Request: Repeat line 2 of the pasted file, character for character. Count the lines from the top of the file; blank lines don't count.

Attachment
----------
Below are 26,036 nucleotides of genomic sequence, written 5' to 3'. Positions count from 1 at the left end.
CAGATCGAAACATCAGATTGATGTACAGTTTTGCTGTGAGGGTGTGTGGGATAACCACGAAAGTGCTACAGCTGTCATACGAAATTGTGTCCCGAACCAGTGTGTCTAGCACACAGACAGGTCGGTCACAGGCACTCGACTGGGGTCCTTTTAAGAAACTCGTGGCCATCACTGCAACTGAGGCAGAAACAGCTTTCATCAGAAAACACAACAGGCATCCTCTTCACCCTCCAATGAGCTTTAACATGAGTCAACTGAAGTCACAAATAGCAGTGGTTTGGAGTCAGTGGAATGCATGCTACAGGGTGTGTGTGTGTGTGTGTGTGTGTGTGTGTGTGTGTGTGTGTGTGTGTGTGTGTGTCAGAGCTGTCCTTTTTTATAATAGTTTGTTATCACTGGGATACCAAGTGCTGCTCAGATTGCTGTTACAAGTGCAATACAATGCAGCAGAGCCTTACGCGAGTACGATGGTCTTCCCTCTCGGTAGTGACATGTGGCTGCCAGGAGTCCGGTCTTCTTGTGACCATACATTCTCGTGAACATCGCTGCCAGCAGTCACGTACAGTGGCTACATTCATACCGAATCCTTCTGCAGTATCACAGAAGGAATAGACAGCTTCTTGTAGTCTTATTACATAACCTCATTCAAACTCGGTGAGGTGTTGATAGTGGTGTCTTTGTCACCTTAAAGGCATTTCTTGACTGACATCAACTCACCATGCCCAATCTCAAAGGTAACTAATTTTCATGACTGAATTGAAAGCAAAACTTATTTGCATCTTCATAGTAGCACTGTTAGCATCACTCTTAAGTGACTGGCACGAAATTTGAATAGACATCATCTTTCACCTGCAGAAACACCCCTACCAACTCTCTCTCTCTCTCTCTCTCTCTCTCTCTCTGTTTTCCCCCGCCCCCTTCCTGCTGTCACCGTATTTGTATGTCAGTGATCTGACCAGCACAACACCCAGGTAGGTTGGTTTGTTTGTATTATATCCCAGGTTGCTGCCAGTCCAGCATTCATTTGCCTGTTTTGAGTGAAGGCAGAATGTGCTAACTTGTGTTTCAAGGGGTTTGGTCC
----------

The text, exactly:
CAGATCGAAACATCAGATTGATGTACAGTTTTGCTGTGAGGGTGTGTGGGATAACCACGAAAGTGCTACAGCTGTCATACGAAATTGTGTCCCGAACCAGTGTGTCTAGCACACAGACAGGTCGGTCACAGGCACTCGACTGGGGTCCTTTTAAGAAACTCGTGGCCATCACTGCAACTGAGGCAGAAACAGCTTTCATCAGAAAACACAACAGGCATCCTCTTCACCCTCCAATGAGCTTTAACATGAGTCAACTGAAGTCACAAATAGCAGTGGTTTGGAGTCAGTGGAATGCATGCTACAGGGTGTGTGTGTGTGTGTGTGTGTGTGTGTGTGTGTGTGTGTGTGTGTGTGTGTGTGTCAGAGCTGTCCTTTTTTATAATAGTTTGTTATCACTGGGATACCAAGTGCTGCTCAGATTGCTGTTACAAGTGCAATACAATGCAGCAGAGCCTTACGCGAGTACGATGGTCTTCCCTCTCGGTAGTGACATGTGGCTGCCAGGAGTCCGGTCTTCTTGTGACCATACATTCTCGTGAACATCGCTGCCAGCAGTCACGTACAGTGGCTACATTCATACCGAATCCTTCTGCAGTATCACAGAAGGAATAGACAGCTTCTTGTAGTCTTATTACATAACCTCATTCAAACTCGGTGAGGTGTTGATAGTGGTGTCTTTGTCACCTTAAAGGCATTTCTTGACTGACATCAACTCACCATGCCCAATCTCAAAGGTAACTAATTTTCATGACTGAATTGAAAGCAAAACTTATTTGCATCTTCATAGTAGCACTGTTAGCATCACTCTTAAGTGACTGGCACGAAATTTGAATAGACATCATCTTTCACCTGCAGAAACACCCCTACCAACTCTCTCTCTCTCTCTCTCTCTCTCTCTCTCTGTTTTCCCCCGCCCCCTTCCTGCTGTCACCGTATTTGTATGTCAGTGATCTGACCAGCACAACACCCAGGTAGGTTGGTTTGTTTGTATTATATCCCAGGTTGCTGCCAGTCCAGCATTCATTTGCCTGTTTTGAGTGAAGGCAGAATGTGCTAACTTGTGTTTCAAGGGGTTTGGTCC